A view of Chumi Gyatse falls on the India-China border in Arunachal Pradesh

Arunachal govt & Army looking to improve infrastructure at Chumi Gyatse Falls, also known as Holy Waterfalls. Local residents say the Chinese have not created any problem so far

Guwahati: One of the most awe-inspiring sights in Arunachal Pradesh is the little-known Chumi Gyatse Falls, colloquially referred to as the ‘Holy Waterfalls’ — a collection of 108 waterfalls on the India-China border.

The Chumi Gyatse — like the Niagara Falls that delineates the US and Canada, or the Iguazu Falls at the border of Argentina and Brazil — has come to symbolise the relationship between the two neighbours that happen to be rivals.

Over the last year, the Arunachal government and the Army have sought to develop the area around the falls, which is highly revered for Tibetan Buddhists or Monpas on both sides of the border, as a tourist site. Monpa is one of Arunachal’s major tribes, with its population scattered in Tawang and West Kameng districts.

The state has built infrastructure like roads that lead up to the remote Tsechu village near the Line of Actual Control (LAC), where the Chumi Gyatse falls from a height of 11,000 feet above the sea level. Tsechu, which translates to ‘Hot Water’ in the local language, is over 110 km east of Tawang.

“A four hours drive from Tawang, and you would need to walk over a kilometre for another 30 minutes to reach the site,” a local resident said about the improved connectivity.

The falls are said to be about 250 metres from the LAC near Yangtse area, which is one of the disputed regions along the McMohan line demarcating the Tibet Autonomous Region of China and Arunachal Pradesh.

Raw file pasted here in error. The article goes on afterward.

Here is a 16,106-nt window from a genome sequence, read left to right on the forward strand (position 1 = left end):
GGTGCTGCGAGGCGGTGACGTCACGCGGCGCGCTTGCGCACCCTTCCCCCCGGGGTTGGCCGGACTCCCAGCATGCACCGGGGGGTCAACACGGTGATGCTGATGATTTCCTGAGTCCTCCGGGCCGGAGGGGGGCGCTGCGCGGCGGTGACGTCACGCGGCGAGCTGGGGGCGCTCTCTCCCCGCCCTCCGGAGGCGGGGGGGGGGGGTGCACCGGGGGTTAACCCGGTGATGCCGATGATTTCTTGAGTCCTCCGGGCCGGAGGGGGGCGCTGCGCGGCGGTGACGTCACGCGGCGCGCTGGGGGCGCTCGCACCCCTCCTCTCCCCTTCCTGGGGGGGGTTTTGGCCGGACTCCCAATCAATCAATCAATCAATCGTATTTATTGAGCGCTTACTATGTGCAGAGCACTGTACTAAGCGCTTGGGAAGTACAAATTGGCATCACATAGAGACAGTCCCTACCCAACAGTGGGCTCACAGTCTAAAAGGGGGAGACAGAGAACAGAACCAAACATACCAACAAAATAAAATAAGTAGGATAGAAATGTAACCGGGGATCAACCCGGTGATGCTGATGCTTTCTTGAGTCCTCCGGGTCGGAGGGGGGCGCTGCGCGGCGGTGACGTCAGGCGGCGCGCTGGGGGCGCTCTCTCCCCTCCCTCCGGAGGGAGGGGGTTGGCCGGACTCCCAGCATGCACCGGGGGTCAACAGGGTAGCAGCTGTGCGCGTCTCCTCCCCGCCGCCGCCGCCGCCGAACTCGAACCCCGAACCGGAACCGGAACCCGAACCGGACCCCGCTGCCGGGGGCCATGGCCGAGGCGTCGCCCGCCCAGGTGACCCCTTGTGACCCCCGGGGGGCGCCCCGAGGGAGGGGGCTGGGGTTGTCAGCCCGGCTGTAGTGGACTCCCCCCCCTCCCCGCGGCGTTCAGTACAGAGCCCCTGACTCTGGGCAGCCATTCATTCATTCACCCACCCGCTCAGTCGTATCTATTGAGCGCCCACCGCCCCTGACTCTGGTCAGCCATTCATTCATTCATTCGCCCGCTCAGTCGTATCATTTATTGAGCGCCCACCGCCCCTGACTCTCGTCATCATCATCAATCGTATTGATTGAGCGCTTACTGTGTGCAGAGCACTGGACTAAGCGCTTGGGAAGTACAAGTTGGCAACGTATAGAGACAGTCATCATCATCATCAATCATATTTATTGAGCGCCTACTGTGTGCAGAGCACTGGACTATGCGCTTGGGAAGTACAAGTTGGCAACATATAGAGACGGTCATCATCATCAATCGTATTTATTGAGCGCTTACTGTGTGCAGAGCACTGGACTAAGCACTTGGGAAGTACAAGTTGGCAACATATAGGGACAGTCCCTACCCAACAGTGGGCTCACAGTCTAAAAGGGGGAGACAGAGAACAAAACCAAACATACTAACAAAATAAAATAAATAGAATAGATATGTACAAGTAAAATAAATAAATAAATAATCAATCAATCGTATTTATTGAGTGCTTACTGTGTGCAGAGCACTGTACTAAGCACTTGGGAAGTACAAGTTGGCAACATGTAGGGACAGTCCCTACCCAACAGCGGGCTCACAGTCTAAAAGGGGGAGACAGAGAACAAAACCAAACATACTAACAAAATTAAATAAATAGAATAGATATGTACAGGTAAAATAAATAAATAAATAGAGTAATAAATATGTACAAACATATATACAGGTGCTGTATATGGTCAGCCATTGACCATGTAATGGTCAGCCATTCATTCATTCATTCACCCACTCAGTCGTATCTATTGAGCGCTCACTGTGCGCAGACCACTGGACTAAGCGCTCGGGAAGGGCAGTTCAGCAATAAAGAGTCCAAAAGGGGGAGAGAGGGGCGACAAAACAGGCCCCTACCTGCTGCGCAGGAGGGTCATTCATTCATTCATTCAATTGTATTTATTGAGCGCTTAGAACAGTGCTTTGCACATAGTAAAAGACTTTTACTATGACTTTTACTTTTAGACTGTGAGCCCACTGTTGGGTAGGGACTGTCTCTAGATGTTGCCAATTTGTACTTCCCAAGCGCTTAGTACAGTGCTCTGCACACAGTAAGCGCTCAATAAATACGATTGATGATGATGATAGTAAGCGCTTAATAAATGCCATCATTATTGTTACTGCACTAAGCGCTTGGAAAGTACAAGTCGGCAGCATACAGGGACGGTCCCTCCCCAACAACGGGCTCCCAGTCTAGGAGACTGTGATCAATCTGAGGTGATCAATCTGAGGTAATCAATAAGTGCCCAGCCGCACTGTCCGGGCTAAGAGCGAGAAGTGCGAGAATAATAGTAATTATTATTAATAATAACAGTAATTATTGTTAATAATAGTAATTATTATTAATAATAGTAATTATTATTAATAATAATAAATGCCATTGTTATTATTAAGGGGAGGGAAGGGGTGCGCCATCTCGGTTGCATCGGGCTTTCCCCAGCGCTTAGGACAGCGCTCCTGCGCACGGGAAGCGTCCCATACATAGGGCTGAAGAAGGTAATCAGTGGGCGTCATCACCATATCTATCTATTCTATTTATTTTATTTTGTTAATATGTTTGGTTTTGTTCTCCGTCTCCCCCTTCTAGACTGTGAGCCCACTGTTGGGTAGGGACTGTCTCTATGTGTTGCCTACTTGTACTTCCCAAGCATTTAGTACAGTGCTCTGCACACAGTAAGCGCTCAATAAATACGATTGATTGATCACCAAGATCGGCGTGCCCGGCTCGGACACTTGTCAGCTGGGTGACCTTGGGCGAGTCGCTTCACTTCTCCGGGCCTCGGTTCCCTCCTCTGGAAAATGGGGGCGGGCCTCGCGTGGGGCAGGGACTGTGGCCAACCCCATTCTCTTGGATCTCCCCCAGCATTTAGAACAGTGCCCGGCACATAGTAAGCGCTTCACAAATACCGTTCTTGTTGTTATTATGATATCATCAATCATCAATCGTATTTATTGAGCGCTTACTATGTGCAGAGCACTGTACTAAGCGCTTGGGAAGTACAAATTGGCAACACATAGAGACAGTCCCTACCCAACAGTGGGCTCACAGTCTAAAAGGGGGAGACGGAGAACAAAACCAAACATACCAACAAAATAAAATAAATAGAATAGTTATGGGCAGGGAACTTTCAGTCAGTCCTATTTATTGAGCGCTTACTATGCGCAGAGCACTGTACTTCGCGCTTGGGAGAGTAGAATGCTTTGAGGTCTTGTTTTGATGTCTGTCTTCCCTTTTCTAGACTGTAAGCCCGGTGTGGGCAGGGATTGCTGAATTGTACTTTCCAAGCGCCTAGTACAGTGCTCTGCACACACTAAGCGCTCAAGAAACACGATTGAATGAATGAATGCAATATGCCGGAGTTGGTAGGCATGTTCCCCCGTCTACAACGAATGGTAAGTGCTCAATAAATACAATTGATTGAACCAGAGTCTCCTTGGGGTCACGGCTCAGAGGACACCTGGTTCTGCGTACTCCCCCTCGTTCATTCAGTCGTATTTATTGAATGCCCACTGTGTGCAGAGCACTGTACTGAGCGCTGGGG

“It is a remote area. The connectivity has improved recently and the roads are well maintained by the district administration and the Indian Army at present. This will help boost religious and cultural tourism in the border areas and enable pilgrims to visit the sacred site,” said Lham Tsering, a local resident of Khremethang village in Tawang.

Little is known about the Chinese activity to develop the spot on its side of the falls. But defence sources said the Chinese are keeping an eye, placing a surveillance camera, a projector and a large screen at the border overlooking the falls to get live images.

“We are blessed to have the waterfalls in our territory. It is a natural wonder. The Chinese cannot have a full view from their side and so they must have put a screen on their side for better view,” a government official in Arunachal Pradesh told ThePrint on the condition of anonymity.

“The Chinese have not created problems for us, so far, at Chumi Gyatse. We share a long boundary with China, and we interact with them at Bum La border. It is peaceful and calm here,” said Tsering.

Bum La is a border pass between Cuona County, south of the Tibetan Autonomous Region in China, and Tawang. It is also an agreed Border Personnel Meeting Point for the security forces of India and China.